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GitHub + SSH + Personal Access Token

This is a simple rundown to get using GitHub using authenticated SSH keys as well as storing your personal access token.
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2022-07-22T:00:00:00+00:00 July 22 2022 00:00:00

ssh-keygen -t ed25519 -C "your_email@example.com" -f ~/.ssh/github


ssh-keygen -t rsa -b 4096 -C "your_email@example.com" -f ~/.ssh/github


chmod 700 ~/.ssh
chmod 600 ~/.ssh/*

First we need an SSH key to be generated. GitHub recommends using ed25519 alogorithm but also a recommended legacy setup. Pick one of these two commands to process this. Be sure to not overwrite any existing keys, use the -f switch in the example. We will be setting up 'keychain' to handle multiple keys without any headache of management (easiest method) later in these instructions. For the sake of instructions we are keeping our keys in the ~/.ssh directory and the github key will reside at ~/.ssh/github.
Login to Github and add this key by going to Settings -> SSH and GPG keys and click "New SSH Key". Add your PUBLIC key to the text box (~/.ssh/github.pub).

echo export GH_TOKEN="your_api_key_here" >> ~/.bashrc
export GH_TOKEN="your_api_key_here"

Now we need an API key to store into an environment variable. Go back to your Settings. Scroll down the page and find "Developer settings < >". Click "Personal access tokens" and then "Generate New Token". This information generated will be what goes into our GH_TOKEN environment variable.

echo "keychain \$HOME/.ssh/id_rsa \$HOME/.ssh/github" >> ~/.bashrc
echo "source \$HOME/.keychain/\$HOSTNAME-sh" >> ~/.bashrc
keychain $HOME/.ssh/id_rsa $HOME/.ssh/github
source $HOME/.keychain/$HOSTNAME-sh

Install the 'keychain' command. This should be available in any default Linux repository. We need to enable this to execute on login and execute it now so you can use it.

ssh -T git@github.com
Hi itskrystibitch! You've successfully authenticated, but GitHub does not provide shell access.

Now we can test if our key is working. You should receive similar output.

cd /path/to/yourgitrepo
echo "# test" >> README.md
git init
git add README.md
git commit -m "first commit"
git branch -M "main"
git remote add origin https://$GH_TOKEN@github.com/yourgituser/yourgitrepo.git
git push -u origin "main"

Now login to your GitHib account and add a new repository without any extras (default). You should see simialarly the same instructions at this point but we're adding the $GH_TOKEN we configured earlier so we don't get any prompts when we push this thing. Make sure your repository is created on GitHub BEFORE you push. The second "git remote add" command (below) is just an example of how to integrate the SSH authentication we enabled. Use either the https OR the ssh version. You don't need to do both of these commands. That's it! You should be jumping into your first GitHub repository now.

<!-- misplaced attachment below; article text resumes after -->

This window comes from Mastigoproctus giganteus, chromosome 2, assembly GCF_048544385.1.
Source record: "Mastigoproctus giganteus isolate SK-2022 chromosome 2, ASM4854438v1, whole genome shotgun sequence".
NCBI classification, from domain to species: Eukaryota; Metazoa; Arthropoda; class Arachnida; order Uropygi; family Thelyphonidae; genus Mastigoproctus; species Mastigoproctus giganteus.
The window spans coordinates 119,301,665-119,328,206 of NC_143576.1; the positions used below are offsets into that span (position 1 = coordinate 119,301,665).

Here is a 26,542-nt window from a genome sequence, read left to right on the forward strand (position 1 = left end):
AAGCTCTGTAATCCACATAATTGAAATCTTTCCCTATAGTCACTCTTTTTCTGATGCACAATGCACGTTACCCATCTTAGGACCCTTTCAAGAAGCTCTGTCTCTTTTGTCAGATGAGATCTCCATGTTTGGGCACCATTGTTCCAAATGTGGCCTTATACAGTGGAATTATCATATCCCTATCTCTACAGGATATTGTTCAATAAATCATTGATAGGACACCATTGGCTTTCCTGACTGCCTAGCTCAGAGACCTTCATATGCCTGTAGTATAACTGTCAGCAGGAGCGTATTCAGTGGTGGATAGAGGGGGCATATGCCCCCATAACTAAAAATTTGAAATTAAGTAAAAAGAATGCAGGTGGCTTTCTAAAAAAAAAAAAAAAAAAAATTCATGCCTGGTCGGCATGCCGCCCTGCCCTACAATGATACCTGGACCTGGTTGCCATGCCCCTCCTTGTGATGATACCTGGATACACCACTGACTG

git remote add origin git@github.com:yourgituser/yourgitrepo.git

Remember this command is an either/or situation. You don't need both but these examples do serve to show SSH and the authentication token working.

echo "hello world" >> somefile.txt
git add somefile.txt
git commit -m "adding somefile"
git push -u origin "main"

.. and this is how you add more to your repository.

xbps-install -Rs github-cli # Void Linux install
apk add github-cli # Alpine Linux install
gh config set -h github.com git_protocol ssh
gh auth login # Have GH_TOKEN handy, select SSH
? What account do you want to log into? GitHub.com
? What is your preferred protocol for Git operations? SSH
? Upload your SSH public key to your GitHub account? /home/your_user/.ssh/github.pub
? Title for your SSH key: GitHub CLI
? How would you like to authenticate GitHub CLI? Paste an authentication token
Tip: you can generate a Personal Access Token here https://github.com/settings/tokens
The minimum required scopes are 'repo', 'read:org', 'admin:public_key'.
? Paste your authentication token: ***************
gh repo create test --public

TIP: You *CAN* create a repository from CLI if you have the GitHub CLI tools installed. Search your repository for github-cli and install. Bear in mind the 'gh' command (for reasons!) doesn't maintain any functionality for 'push' and 'commit'. However, it is useful for the exmaple purpose when you want a fluid setup directly in terminal. Do note, the permissions scope mentioned in the above example. Your access token needs "'repo', 'read:org', 'admin:public_key'" scopes enabled. I added a couple non-standard package manager examples.. figuring I probably don't need to cover apt-get? Right?

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